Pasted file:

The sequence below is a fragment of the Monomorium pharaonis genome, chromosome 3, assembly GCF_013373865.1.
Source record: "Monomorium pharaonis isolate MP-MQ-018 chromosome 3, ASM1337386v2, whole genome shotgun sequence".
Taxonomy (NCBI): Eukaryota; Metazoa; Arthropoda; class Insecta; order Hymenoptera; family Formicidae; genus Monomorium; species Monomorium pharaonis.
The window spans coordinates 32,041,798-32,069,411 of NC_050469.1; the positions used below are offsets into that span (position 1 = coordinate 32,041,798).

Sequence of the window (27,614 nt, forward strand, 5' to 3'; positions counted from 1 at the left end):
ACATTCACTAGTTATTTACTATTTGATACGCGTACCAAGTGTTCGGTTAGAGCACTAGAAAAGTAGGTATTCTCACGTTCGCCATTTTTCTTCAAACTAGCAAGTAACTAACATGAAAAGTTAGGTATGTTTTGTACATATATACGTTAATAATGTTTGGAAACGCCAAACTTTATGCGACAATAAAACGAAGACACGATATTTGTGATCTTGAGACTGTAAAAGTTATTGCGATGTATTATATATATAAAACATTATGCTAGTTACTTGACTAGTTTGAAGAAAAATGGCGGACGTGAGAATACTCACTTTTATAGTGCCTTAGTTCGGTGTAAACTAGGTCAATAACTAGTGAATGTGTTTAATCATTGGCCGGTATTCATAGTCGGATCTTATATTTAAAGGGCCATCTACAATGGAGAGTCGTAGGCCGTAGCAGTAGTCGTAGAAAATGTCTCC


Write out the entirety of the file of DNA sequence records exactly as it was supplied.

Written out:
The sequence below is a fragment of the Monomorium pharaonis genome, chromosome 3, assembly GCF_013373865.1.
Source record: "Monomorium pharaonis isolate MP-MQ-018 chromosome 3, ASM1337386v2, whole genome shotgun sequence".
Taxonomy (NCBI): Eukaryota; Metazoa; Arthropoda; class Insecta; order Hymenoptera; family Formicidae; genus Monomorium; species Monomorium pharaonis.
The window spans coordinates 32,041,798-32,069,411 of NC_050469.1; the positions used below are offsets into that span (position 1 = coordinate 32,041,798).

Sequence of the window (27,614 nt, forward strand, 5' to 3'; positions counted from 1 at the left end):
ACATTCACTAGTTATTTACTATTTGATACGCGTACCAAGTGTTCGGTTAGAGCACTAGAAAAGTAGGTATTCTCACGTTCGCCATTTTTCTTCAAACTAGCAAGTAACTAACATGAAAAGTTAGGTATGTTTTGTACATATATACGTTAATAATGTTTGGAAACGCCAAACTTTATGCGACAATAAAACGAAGACACGATATTTGTGATCTTGAGACTGTAAAAGTTATTGCGATGTATTATATATATAAAACATTATGCTAGTTACTTGACTAGTTTGAAGAAAAATGGCGGACGTGAGAATACTCACTTTTATAGTGCCTTAGTTCGGTGTAAACTAGGTCAATAACTAGTGAATGTGTTTAATCATTGGCCGGTATTCATAGTCGGATCTTATATTTAAAGGGCCATCTACAATGGAGAGTCGTAGGCCGTAGCAGTAGTCGTAGAAAATGTCTCC